We chanced upon Hong Kong’s Maritime Museum when we were trying to find somewhere for lunch on our last full day on the island. Having spent the morning wandering round Kowloon (see here) we were feeling pretty hungry and assumed we’d find something back at Hong Kong harbour pier with no problem. However, like many parts of Hong Kong, the area down by the harbour and ferry terminal is undergoing reconstruction. We wandered round the eclectic maze of buildings round Pier 8 trying to find a suitable cafe or restaurant without much luck before we saw a sign pointing to Cafe 8 up the stairs.
Cafe style (you order at the counter but get served at the tables) we were lucky to get a table squeezed into a corner near the kitchens. It was evidently popular with the locals – one lady who must have been a university or college lecturer was conducting a meeting reviewing her students’ assignments at the table next to ours and there were several groups of business people having working lunches. What makes it special too is that it is a joint project between the Maritime Museum and the Nesbitt Centre – part of their mission is to provide gainful employment for people with special needs.
Revived by our bowls of soup and focaccias we decided we couldn’t miss the opportunity to explore the Maritime Museum on the floors below. We thought we would just spend an hour or so there and then maybe take a later afternoon cruise round the harbour. Suffice to say a even good couple of hours was nowhere near long enough to take in everything although we did our best!
The exhibits go into incredible detail about Hong Kong’s fascinating history from earliest times when traditional sampans plied across the seas around China. Gradually they began exploring further afield towards the Indian sub continent. There was so much information about the history of China and the myriad of dynasties that came and went over the centuries well before the British Colonial era. Interactive displays would keep children (and adults) happy for hours and indeed the museum runs many educational programmes. Advances in science, the importance of environmental protection and Hong Kong’s yachting and sailing history are all covered. I found the transformation of Hong Kong from a small fishing and trading outpost to multinational business centre with its high rise skyline fascinating.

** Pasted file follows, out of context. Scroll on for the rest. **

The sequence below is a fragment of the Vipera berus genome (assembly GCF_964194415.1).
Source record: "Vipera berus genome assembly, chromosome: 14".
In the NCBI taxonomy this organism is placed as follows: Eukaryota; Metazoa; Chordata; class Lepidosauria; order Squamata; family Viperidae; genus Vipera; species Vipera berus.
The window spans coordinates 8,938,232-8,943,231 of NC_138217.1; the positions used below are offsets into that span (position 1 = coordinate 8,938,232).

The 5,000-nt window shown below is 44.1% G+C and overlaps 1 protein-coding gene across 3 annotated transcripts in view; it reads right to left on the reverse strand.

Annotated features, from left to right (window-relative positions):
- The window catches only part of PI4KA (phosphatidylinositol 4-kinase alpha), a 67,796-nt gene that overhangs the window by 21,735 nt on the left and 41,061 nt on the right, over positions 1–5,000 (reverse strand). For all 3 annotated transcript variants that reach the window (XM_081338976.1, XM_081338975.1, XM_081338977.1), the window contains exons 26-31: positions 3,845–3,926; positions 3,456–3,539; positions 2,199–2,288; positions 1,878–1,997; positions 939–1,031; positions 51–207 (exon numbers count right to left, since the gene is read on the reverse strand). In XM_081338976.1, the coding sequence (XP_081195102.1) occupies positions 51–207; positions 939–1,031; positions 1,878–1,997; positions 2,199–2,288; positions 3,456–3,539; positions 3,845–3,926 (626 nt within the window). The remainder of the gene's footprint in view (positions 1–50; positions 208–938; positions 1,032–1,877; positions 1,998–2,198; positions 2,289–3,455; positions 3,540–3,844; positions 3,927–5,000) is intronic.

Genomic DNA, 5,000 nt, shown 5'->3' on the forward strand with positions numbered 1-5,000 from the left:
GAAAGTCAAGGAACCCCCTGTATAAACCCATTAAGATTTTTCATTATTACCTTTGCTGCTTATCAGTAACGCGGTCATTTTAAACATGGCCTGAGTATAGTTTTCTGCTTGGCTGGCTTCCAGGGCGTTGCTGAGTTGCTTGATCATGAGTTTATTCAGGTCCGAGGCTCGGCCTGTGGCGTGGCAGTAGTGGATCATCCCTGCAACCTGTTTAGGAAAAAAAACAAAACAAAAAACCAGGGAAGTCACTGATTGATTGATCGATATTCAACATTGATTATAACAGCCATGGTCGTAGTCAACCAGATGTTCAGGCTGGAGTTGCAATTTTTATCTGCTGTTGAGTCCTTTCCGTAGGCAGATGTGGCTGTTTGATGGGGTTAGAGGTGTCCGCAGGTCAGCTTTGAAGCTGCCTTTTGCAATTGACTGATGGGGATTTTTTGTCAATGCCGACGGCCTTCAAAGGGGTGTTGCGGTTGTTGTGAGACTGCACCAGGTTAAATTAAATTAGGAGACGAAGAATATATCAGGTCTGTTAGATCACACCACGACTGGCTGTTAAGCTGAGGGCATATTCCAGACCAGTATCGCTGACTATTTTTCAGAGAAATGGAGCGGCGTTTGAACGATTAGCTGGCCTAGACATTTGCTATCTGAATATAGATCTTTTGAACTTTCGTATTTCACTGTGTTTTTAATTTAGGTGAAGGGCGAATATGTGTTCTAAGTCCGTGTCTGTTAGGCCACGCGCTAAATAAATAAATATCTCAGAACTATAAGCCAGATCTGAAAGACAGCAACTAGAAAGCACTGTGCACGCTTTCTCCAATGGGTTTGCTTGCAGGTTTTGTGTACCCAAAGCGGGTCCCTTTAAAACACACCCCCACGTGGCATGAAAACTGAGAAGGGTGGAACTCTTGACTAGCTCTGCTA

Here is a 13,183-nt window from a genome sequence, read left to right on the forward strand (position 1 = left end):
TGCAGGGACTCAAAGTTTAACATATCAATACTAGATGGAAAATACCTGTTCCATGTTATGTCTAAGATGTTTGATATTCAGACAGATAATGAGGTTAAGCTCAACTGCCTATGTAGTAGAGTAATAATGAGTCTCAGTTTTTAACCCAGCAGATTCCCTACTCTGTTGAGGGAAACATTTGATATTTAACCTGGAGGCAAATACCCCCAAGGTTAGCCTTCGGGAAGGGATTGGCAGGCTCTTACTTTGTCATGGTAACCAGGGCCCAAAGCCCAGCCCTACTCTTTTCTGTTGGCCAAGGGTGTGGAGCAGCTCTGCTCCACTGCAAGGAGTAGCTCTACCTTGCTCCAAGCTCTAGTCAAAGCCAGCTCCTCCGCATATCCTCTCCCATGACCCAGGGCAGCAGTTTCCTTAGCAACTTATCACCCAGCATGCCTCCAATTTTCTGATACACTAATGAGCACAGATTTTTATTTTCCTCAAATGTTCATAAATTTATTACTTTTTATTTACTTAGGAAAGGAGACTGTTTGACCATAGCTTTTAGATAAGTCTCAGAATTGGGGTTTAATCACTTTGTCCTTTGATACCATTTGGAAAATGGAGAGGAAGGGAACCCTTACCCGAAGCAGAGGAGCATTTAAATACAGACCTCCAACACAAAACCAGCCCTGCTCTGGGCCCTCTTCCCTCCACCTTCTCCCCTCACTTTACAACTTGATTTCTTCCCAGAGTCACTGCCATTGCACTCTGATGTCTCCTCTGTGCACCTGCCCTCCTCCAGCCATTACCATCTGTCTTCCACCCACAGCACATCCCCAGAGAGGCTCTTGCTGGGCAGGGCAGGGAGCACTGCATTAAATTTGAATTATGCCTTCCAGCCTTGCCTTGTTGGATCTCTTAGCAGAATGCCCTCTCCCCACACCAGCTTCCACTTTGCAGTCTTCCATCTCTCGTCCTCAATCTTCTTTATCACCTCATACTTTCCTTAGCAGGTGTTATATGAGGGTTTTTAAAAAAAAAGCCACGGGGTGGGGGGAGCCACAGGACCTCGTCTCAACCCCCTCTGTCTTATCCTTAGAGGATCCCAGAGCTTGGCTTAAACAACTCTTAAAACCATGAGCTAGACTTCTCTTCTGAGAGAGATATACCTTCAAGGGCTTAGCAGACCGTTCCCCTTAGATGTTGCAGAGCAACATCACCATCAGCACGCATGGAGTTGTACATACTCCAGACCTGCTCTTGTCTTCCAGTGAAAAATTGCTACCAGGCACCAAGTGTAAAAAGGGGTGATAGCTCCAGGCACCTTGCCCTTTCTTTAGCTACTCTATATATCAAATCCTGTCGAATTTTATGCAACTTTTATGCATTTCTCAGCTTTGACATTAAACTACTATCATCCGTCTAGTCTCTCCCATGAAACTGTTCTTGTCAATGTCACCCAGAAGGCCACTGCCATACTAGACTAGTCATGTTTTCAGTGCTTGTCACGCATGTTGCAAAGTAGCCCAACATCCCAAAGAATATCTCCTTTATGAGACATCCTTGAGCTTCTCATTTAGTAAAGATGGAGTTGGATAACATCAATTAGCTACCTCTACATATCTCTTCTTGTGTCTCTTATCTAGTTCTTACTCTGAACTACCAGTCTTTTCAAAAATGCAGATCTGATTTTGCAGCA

It was also interesting to reflect how my great grandparents fitted into the jigsaw puzzle as they were part of the missionary movement that gained great popularity in the later Victorian era and spent many years as missionaries out in China (in West China and Shanghai). My grandfather was born in China in late 1898 but sent back to England as a small boy to live with relatives like his younger siblings after him. This period was covered in some detail in the displays – it seems rather strange today but the spirit of the times was very different back then. We learnt about the Opium Wars and the terrible effects that this drug had on communities at the time.
In a nutshell the Maritime Museum is well worth a visit – I couldn’t possibly describe everything here. The exhibition is housed over three floors with views overlooking the harbour on some levels. The light was not conducive to taking too many photos so please excuse the quality of the ones I’ve included here!
Finally the Museum shop (across the boardwalk from the museum entrance) is well stocked with a wonderful range of books, tasteful souvenirs, maps, prints of Hong Kong and much more. We just had time for a stroll around the harbour before dusk fell.
Our few days stopover in Hong Kong en route back to Australia was a great success. For all the other posts in the Hong Kong series see here.
Copyright © 2018 Rosemary Thomas Le Chic En Rose. All rights reserved